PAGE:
4. Navigating the new landscape – As this article in Mashable points out, social media has blurred the line between paid, earned and owned media – not only altering their definitions, but also posing the PR challenge about how to integrate all three forms for the greatest success. By focusing on a balanced mix, PR professionals can help spread customer touch points across all functions within a company, and it’s this new approach that will have the greatest lasting impact.
  5. Evolving definition of success – Yes, some of us may have entered PR thinking it was the furthest field from anything math-related, but the fact remains that metrics have been – and continue to be – a PR pro’s best friend. And thanks to social media, we’re continually redefining the measure of success: Whether it’s friends on Facebook or daily of Tweets, we know that quality reigns over quantity, and that a long-term approach garners the most powerful return on investment when it comes to making connections.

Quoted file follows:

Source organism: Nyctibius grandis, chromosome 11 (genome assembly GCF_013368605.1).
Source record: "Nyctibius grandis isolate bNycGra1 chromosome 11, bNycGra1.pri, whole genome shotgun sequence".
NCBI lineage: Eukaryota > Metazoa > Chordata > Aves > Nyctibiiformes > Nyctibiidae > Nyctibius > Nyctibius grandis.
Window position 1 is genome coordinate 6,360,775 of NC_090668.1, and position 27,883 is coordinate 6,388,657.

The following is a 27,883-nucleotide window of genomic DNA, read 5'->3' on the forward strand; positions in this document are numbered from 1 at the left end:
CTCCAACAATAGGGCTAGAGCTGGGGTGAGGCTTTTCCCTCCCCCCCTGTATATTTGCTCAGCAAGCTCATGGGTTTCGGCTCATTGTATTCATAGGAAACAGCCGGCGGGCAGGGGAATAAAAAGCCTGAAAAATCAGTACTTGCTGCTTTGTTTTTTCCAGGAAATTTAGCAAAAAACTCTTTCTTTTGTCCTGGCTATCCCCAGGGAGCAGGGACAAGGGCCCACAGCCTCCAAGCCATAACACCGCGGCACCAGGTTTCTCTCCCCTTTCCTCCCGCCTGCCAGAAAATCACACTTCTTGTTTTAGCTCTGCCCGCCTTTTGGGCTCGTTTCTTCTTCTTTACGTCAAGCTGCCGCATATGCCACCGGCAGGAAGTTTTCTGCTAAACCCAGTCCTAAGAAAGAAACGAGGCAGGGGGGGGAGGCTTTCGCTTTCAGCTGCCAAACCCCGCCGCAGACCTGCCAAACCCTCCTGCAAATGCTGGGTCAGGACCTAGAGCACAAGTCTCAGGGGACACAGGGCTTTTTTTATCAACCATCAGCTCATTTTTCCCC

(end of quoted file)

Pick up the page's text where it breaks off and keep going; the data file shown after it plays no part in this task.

What else would you add about how social media has changed the PR industry, and how do you expect it will further change our industry in the future?

The staff here at PerkettPR is also having some fun on Social Media Day by creating a series of videos explaining how Social Media has changed each of our lives and/or what our favorite social media tools are. We will be posting them to the PerkettPR Facebook page throughout the day, so be sure to check them out and leave us a comment!

Stressed PR pros should stress the pros of PR

“Some are born great, some achieve greatness, and some hire public relations officers.” -Daniel J. Boorstin, historian

Stressed PR ProWhen CareerCast posted a list of the top ten most stressful jobs this week, listing “Public Relations Officer” as the second most pressure-filled career (behind commercial airline pilots), it certainly sparked conversation in the social media sphere. From shout-outs of appreciation by those who made the list to cries of indignation from those who were excluded, there’s no doubt that the list had a polarizing effect on people from every professional path.

With a sluggish economy and an all-too-high level of unemployment, it’s no surprise that job stress is a hot topic. And yes, although I am biased, I do agree that a 24/7 news cycle, infinite avenues of information, smaller budgets, higher stakes and intense deadlines all contribute to PR’s virtual rollercoaster of thrills, chills and spills from one minute to the next. But – while lists such as these do provide a certain sense of validation – they also seem to miss the point.